WITH THE TURIN CROWD

It was absolutely fabulous. The city was red-carpeted, a perfume specially distilled, and the glitterati partied till dawn. And all for two cars. Phil Dourado reports
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The Independent Culture
IT WAS the toothbrush rather than the red carpet that made me wonder how far they would go: a little fold-up job in a case with the words "Bravo" and "Brava" engraved on it. They had red-carpeted the whole of the centre of Turin, too. But street beggars standing, hands outstretched, on red carpet is not an image that makes you feel particularly good about attending a lavish press launch.

The limited edition toothbrush made me look more closely at the bits and bobs that make up a hotel bathroom. Yes, the miniature bottles of shampoo, conditioner, even the shoe-cleaning kit, all had a message; that the launch of two new Fiats - the sporty Bravo and family-friendly Brava (but the company don't say they're his 'n hers) - was such a special event even the bathroom accessories had to shout about it. I looked more closely at the rest of the room. On the table was a bottle of Bravo and Brava perfume, especially distilled, so the card said, by leading local perfumiers, with the bottle designed by Fiat's stylists. Next to it was a silver wine pourer containing bottle number 4,735 of 12,260 bottles of 1989 Bricco Rocche Barolo, dedicated, "to the Bravo and Brava".

Out in the arcades of Turin, the upmarket clothes' shops carried the same message. Even when window-shopping, you were reminded that you were here for a higher purpose. Nestled within the window displays were gleaming pieces of car: a hub cap peering out from between the Armani suits or part of a dashboard resting in the corner of a display of wedding dresses. When Fiat launches a new car, even two new cars, it goes to town. Or, more precisely, it takes over the town.

Fiat spent pounds 4 million on bringing the world's press to its home town to join in the launch of the pair of cars that are intended to take a slice out of the lucrative Volkswagen Golf market. The cost included air fares, hotel bills, entertainment, wining and dining 1,207 journalists and a couple of thousand of Turin's high society. Mini-bar bills alone for 1,207 journalists must take some adding up.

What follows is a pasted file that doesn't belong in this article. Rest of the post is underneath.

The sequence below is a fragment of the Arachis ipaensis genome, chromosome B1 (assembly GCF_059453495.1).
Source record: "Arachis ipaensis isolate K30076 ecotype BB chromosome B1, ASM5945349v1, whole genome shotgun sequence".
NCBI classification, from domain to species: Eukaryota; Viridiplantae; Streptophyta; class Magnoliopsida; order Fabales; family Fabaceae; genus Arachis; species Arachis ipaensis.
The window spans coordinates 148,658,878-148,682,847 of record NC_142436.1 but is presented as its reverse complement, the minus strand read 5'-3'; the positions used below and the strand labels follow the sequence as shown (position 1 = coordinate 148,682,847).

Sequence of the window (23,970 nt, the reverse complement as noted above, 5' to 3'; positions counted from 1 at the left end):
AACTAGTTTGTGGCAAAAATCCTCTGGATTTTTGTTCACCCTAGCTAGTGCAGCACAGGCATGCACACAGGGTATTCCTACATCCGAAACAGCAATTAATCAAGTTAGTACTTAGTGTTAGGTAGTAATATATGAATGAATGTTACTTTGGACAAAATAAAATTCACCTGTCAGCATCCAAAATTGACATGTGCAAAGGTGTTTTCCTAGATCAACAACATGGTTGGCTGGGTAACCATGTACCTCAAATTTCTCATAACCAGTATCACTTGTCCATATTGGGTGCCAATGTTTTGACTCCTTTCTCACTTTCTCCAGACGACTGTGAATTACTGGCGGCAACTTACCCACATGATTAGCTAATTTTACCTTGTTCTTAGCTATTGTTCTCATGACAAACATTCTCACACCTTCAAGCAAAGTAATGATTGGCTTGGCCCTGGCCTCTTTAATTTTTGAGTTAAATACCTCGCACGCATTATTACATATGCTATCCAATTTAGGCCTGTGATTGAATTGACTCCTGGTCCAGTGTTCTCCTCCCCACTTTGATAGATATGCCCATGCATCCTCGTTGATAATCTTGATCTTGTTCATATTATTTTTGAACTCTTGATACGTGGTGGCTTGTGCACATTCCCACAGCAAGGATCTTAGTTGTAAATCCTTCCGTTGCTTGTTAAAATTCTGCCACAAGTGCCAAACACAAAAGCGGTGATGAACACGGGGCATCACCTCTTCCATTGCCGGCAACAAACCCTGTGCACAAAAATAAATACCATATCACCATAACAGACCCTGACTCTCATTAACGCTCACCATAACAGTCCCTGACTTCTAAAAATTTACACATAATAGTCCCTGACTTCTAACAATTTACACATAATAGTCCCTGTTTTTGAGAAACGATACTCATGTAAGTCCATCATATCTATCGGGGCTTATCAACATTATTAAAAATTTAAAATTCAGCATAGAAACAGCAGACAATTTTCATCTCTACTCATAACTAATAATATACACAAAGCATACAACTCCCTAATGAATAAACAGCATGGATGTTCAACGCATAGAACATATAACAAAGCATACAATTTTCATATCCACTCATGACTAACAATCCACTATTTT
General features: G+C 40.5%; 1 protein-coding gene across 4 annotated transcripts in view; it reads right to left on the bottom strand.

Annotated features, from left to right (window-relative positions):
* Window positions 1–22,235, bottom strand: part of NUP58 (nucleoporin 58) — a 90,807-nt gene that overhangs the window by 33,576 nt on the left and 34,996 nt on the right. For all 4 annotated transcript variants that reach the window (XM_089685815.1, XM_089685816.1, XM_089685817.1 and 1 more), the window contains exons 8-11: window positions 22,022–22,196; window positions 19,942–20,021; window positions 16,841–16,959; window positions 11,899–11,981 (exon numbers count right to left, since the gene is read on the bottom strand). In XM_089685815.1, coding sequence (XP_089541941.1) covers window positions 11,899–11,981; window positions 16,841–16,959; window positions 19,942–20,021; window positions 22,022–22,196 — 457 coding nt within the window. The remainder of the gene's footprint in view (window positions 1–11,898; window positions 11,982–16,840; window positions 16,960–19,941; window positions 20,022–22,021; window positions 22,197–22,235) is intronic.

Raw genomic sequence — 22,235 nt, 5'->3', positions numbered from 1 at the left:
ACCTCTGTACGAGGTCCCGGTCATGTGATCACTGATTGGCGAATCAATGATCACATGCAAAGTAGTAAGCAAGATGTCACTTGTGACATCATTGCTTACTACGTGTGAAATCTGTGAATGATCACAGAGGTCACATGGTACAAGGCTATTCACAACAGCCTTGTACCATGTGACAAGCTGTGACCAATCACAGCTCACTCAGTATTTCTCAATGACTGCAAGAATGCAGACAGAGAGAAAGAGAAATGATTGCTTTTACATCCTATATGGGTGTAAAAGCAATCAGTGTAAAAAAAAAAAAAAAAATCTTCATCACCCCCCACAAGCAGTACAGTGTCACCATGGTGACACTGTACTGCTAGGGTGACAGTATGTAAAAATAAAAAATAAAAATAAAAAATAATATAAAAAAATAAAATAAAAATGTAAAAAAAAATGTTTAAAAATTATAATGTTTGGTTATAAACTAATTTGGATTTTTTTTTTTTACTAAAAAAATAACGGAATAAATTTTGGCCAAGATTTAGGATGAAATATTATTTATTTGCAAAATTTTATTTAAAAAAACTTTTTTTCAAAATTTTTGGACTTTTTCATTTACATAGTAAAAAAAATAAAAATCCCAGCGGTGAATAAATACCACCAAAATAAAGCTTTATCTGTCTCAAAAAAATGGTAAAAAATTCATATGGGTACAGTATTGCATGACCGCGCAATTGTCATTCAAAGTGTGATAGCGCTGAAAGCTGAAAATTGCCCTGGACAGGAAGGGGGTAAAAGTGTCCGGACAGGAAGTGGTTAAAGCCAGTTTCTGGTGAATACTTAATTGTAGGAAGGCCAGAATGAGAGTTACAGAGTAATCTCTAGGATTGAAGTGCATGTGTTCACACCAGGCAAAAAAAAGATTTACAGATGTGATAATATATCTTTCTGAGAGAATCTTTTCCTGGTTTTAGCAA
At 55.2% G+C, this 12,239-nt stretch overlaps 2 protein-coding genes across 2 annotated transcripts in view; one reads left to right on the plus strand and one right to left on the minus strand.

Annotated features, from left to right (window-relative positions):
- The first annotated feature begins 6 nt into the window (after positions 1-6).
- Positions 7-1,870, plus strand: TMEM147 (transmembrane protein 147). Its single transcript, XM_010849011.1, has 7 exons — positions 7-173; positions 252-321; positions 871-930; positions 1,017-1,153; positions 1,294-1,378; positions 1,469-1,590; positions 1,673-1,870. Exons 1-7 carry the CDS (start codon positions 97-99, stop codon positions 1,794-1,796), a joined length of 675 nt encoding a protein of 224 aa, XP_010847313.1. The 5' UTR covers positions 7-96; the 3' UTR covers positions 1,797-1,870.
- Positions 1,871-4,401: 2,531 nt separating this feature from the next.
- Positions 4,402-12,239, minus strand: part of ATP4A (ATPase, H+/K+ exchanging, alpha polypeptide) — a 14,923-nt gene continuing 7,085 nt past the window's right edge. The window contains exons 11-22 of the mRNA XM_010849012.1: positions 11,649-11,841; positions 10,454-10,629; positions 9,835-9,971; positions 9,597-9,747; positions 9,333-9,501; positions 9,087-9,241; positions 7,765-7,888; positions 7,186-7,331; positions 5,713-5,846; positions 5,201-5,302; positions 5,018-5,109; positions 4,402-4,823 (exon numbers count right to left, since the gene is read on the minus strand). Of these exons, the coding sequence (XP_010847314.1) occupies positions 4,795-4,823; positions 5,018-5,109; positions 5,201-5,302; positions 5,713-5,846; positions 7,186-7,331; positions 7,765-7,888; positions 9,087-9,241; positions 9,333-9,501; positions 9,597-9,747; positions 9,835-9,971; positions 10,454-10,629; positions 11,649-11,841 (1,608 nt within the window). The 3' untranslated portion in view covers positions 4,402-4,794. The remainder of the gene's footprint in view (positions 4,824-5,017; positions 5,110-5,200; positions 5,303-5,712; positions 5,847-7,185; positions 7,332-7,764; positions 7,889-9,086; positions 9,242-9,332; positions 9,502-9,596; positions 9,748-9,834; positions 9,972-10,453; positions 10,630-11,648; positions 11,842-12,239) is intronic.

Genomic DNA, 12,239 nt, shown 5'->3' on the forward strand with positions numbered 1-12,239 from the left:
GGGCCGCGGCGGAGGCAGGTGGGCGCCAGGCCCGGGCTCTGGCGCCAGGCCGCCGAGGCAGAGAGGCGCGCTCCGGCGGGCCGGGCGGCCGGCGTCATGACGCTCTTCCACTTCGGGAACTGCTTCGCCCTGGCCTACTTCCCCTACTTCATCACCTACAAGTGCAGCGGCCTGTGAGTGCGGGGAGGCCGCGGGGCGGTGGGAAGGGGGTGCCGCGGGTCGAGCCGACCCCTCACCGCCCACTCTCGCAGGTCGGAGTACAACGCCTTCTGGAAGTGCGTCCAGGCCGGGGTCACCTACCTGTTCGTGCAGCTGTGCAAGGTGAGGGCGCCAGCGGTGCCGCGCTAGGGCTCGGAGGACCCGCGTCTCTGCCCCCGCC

Can a car reviewer's critical faculties remain untouched by the razzmatazz and lavishness of the hospitality that enhance the product on such occasions, I wondered. Not being a seasoned car reviewer, I asked around among the 50 or so British journalists in Turin who were. "Things have changed," said the only woman in the group. "Some of the manufacturers used to give you a car to drive for a week and you'd find bottles of whisky left in the boot for you. It was all a bit blatant. It's not like that any more."

The straightforward bribe is easier to resist than the feel-good factor associated with having a great time at a three-day fiesta, courtesy of the company you have to write about. There's a whiff of churlishness about questioning the product once its people have gone to such lengths to give you a good time.

James, another veteran I consulted in Turin, has worked on both sides of the fence: having been a car industry press officer, he now has a column that's syndicated throughout the world. Yet the stakes in the cut-throat small to mid-range car market have become so high and the attendant hospitality so lavish, even such a seasoned operator admitted to being caught with his guard down on occasion.

"At the launch of the Fiat Tipo, the invitation to the evening event said simply 'dinner', followed by 'entertainment'," he said, "When we were asked to move through to the entertainment area after the meal, we found Jose Carreras on stage waiting for us. How do you remain unmoved by an hour and a half of Jose Carreras giving a private performance?"